The laser tube provides optical gain within the resonator, causing it to act as an oscillator of the desired light frequency. Among other factors, the gain provided by the laser tube depends on the reflectivity and dimensions of the resonator, the spacings and lifetimes of the energy states of the gas ions within the tube, the number of gas ions present per unit volume, the ambient temperature, the gas temperature, energy-state-related interactions between different types of ions when more than one gas is present, and the frequency, voltage, and direction of the electrical discharge which is impressed on the gas. The laser power supply provides electrons which may be used to excite gas ions in the laser tube, thereby stimulating emissions. Direct current provides a sustained arc discharge through the gas of the laser tube, thereby permitting a continuous laser discharge, unlike the pulsed output produced by excimer or most ruby lasers. To produce lasing, however, rather than mere radiation, the power supply must also ensure that the electrons provided have a particular frequency and direction.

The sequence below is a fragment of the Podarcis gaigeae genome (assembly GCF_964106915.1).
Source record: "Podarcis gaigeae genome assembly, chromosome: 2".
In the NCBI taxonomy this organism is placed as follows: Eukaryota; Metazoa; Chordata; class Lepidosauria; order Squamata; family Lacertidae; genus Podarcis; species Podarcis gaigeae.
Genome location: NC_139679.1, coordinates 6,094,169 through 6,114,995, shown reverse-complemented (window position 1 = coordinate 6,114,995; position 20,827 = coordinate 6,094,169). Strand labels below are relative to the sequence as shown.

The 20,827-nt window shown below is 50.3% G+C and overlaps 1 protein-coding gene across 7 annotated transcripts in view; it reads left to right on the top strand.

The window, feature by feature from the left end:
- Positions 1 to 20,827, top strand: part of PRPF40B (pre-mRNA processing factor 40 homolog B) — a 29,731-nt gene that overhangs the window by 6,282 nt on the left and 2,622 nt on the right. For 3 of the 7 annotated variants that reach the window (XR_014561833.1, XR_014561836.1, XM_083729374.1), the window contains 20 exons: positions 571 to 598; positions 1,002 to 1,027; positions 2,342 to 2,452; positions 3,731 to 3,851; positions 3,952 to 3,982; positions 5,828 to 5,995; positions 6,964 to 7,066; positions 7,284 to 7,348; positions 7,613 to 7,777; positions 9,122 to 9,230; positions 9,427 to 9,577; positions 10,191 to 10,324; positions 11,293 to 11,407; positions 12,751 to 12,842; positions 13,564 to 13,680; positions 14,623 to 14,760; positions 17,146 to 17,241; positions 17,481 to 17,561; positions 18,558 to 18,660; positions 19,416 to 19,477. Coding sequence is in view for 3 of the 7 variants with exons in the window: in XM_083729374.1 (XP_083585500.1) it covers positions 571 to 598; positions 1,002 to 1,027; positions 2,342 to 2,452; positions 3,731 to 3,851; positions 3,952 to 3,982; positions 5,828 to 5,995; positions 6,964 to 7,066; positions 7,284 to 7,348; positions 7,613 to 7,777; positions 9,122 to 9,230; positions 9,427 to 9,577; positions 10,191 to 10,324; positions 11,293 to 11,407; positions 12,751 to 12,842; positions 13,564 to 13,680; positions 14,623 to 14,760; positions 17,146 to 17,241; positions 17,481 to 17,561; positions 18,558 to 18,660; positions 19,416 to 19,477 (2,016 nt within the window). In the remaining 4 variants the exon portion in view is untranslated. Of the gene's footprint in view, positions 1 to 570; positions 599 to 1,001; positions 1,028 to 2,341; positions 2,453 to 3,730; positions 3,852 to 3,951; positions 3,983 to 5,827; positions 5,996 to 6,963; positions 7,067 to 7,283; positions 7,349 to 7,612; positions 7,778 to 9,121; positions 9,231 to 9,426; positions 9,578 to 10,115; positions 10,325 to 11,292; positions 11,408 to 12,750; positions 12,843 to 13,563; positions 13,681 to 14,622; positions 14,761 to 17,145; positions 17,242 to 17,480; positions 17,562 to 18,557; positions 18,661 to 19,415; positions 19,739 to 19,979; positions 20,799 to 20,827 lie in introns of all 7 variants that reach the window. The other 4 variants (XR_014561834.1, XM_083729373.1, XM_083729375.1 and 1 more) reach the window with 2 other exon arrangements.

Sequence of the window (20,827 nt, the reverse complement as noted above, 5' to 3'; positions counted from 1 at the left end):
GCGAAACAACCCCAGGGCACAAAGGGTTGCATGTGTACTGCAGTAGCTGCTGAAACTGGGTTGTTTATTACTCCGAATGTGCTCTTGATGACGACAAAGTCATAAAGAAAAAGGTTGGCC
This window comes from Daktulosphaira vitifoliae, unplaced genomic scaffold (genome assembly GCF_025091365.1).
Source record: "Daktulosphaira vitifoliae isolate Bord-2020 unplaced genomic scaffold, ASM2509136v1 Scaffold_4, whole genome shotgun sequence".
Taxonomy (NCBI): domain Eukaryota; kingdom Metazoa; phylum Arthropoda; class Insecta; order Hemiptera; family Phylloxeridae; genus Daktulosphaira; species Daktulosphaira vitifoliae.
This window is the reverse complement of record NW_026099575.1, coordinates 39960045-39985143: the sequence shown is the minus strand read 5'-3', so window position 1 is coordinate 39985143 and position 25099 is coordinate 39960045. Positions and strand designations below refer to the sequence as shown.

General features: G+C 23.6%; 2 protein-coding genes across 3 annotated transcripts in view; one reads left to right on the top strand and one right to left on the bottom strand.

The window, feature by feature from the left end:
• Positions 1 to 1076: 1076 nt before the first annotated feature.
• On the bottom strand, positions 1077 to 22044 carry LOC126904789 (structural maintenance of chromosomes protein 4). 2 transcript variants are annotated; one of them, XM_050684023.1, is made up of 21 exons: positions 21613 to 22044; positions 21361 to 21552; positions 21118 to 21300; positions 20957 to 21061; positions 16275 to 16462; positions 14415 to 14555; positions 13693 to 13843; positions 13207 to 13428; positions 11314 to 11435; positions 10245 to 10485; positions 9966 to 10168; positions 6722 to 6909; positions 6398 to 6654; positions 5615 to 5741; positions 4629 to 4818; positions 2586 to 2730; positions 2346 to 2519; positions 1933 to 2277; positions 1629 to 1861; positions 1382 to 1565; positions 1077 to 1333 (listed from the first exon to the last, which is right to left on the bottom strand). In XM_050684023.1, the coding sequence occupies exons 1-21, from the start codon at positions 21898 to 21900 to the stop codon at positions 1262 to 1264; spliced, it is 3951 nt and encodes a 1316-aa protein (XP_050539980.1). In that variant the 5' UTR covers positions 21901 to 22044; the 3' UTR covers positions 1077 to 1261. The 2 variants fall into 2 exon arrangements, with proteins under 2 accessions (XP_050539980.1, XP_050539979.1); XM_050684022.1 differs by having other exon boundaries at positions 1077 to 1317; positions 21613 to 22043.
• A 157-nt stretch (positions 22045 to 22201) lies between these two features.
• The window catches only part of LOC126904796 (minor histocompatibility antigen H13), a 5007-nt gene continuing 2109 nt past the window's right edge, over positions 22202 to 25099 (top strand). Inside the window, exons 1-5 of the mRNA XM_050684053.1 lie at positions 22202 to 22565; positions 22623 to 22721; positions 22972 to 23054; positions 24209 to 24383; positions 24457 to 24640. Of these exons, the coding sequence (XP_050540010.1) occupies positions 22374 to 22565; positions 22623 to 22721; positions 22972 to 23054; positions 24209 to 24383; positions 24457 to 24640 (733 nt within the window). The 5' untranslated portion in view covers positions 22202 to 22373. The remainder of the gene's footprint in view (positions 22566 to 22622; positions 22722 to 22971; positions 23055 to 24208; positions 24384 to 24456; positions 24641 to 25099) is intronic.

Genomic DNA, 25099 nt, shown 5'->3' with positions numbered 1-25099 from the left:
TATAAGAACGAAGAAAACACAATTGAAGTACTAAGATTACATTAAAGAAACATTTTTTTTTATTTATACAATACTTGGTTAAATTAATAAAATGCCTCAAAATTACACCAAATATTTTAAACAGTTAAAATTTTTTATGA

In the discharge, the ionized atoms of the gas are excited through multiple collisions with accelerated electrons. As mentioned above, ion lasers often use noble gases such as krypton and argon in the laser tube. Thus, stimulated emission from the various excited states to the ground state of the ionized argon or krypton atom produces the required lasing action. Depending on physical conditions of the discharge, a fraction of the noble gas atoms may be double ionized. Stimulated emission from these states occur as well giving rise to multiple frequency output.
During operation of an ion laser, the photons emitted during an induced transition of the type mentioned above, have the same phase and direction as the inducing electron wave (i.e., they are coherent with the wave that induces the transition). A single atom may radiate a photon in any direction. However, many atoms distributed over a finite volume (within the laser tube), and radiating coherently, cooperate to generate a wave having the same propagation vector as the inducing wave, within the limits of a diffraction pattern. That is, they amplify the inducing wave.